> Merchandise sales also increased by 18 percent for two reasons. First, analytics was used to target members with a promotional campaign involving discounts. Purchases by these members increased significantly and exceeded the cost of the discount. Merchandize sales also increased after analytics was used to examine the zoo’s revenue mix. Revenues were increased by eliminating slow-moving items and raising the prices of the most popular items.
  • Avoided headcount additions. After the deployment, the zoo was able to dramatically increase the volume and granularity of its reporting without any additions to staff. By using IBM Cognos BI to automate report creation, the zoo eliminated labor-intensive report building tasks for the zoo’s director of operations, as well as the mangers in charge of areas such as food services, admissions, merchandising, and fundraising.

BENEFITS
Indirect: 14%
Direct: 86%
TOTAL: $2,214,636

KEY COST AREAS
Key cost areas for the deployment included software, consulting, training, hardware, and personnel. Software costs consisted of 15 concurrent seats of IBM Cognos 8, seven of which were then upgraded to IBM Cognos BI v10 in March of 2011, and annual license maintenance. The organization received preferential pricing for the software because of an agreement with IBM that was related to other activities. To normalize for this, Nucleus used standard IBM pricing. The application was deployed over a 3-month period by the director of park operations who spent 20 percent of his time on the deployment and was assisted by one IBM consultant and two consultants from Brightstar, an IBM Partner. The consultants assisted with the construction of a data warehouse and several data cubes. IBM Cognos BI and supporting data were deployed on a server purchased specifically for the deployment. Prior to the go-live date, 15 end users attended a formal, 5- day training session.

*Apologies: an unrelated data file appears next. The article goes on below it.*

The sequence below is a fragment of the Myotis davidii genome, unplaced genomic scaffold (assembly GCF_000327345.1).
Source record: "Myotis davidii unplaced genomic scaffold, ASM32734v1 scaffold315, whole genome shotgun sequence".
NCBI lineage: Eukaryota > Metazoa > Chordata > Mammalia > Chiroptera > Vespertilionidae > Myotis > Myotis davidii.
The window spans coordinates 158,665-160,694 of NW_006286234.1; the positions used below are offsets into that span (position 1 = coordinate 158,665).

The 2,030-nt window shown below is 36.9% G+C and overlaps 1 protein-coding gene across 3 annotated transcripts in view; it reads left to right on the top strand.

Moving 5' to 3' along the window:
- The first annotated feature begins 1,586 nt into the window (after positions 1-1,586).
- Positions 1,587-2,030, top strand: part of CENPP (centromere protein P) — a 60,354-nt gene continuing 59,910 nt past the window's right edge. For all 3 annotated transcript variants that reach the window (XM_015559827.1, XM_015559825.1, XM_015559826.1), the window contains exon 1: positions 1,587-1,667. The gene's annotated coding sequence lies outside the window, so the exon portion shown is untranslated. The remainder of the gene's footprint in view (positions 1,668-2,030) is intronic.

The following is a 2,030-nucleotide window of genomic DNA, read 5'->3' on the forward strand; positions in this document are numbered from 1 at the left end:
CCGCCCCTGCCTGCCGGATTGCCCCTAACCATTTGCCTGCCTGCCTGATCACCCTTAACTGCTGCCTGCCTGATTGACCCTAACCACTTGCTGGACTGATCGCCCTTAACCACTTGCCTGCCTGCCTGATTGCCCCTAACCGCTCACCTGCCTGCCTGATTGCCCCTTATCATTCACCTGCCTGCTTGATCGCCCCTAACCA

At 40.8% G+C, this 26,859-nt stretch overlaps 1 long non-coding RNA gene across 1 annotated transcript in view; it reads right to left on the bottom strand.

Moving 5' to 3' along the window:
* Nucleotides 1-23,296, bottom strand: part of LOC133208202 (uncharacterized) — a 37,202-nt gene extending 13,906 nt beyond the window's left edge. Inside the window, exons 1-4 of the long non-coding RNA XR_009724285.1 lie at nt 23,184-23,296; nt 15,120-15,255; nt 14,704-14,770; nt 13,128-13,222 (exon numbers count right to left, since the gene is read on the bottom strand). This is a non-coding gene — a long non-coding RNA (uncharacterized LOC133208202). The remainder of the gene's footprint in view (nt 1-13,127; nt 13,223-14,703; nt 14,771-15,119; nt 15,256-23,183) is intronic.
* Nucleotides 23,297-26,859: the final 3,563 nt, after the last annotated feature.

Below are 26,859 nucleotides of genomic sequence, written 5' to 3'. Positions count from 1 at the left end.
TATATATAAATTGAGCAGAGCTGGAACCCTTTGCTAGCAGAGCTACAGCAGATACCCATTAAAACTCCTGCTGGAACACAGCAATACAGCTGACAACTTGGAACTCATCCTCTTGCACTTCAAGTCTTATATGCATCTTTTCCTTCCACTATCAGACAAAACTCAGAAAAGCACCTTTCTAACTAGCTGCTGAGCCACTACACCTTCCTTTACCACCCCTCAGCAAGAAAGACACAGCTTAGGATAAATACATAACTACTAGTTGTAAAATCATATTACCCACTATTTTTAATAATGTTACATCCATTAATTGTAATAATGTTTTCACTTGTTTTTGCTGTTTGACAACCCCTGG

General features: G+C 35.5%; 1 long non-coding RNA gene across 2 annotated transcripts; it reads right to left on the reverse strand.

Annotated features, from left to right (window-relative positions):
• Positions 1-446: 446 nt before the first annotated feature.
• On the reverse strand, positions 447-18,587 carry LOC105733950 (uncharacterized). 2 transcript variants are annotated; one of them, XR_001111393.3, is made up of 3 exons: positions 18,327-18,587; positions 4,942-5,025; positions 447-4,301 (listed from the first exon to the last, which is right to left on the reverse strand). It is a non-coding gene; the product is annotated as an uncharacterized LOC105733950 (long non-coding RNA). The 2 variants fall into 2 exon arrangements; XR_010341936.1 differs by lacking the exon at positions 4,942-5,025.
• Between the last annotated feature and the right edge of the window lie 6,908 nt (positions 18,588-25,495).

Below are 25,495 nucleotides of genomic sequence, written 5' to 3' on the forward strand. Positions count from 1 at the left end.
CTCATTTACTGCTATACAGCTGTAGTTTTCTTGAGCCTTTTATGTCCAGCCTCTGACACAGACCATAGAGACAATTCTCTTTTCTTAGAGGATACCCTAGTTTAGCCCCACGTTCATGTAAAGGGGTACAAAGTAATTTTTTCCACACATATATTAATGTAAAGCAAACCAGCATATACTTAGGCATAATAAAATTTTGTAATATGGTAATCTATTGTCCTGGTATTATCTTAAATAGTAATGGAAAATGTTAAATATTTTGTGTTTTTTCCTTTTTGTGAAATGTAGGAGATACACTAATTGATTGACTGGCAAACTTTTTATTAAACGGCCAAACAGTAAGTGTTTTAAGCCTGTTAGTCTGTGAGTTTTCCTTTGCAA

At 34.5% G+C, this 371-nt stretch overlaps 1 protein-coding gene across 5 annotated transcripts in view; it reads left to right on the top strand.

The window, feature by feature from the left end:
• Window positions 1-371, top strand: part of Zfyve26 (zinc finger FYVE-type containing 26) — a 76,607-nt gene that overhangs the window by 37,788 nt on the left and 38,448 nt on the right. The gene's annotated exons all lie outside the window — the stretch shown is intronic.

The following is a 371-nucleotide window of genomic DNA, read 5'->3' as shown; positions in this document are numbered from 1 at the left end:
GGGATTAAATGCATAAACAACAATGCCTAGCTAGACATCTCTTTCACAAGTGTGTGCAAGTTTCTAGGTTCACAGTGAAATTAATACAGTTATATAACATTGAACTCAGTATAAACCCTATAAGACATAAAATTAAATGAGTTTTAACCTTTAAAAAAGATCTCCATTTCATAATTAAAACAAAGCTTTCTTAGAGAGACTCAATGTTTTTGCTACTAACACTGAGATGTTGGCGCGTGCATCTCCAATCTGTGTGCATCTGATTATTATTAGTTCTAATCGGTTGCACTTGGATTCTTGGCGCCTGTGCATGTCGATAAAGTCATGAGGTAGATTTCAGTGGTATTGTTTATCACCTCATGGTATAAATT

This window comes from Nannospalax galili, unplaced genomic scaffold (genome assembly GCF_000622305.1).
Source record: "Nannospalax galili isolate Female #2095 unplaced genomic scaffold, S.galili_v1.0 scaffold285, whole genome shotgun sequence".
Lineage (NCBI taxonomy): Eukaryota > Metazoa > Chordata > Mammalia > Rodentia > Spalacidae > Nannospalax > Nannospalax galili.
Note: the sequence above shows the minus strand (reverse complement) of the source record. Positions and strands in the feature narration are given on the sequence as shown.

COSTS
Training: 21%
Software: 44%
Personnel: 3%
Hardware: 8%
Consulting: 24%
TOTAL: $169,516

BEST PRACTICES
The high level of commitment from the organization’s executive committee was key to the successful adoption of IBM Cognos BI at the Cincinnati Zoo. From the beginning, this committee, which included senior managers and members of the board of directors, applied a number of best practices. First, the team set out clear goals which matched the overall mission of the organization. These goals included acquiring reporting visibility required to increase revenues from admissions, memberships, and on-site purchases of food and merchandise. Second, the board required that potential vendors prove an ability to deliver these operational capabilities rather than any specific product features or functionality. Third, the committee helped the deployment team and mid-level managers achieve cultural changes required for the success of the deployment, including new processes for gathering customers’ zip codes during all transactions and the daily use of analytics in the making of operational decisions.

CALCULATING THE ROI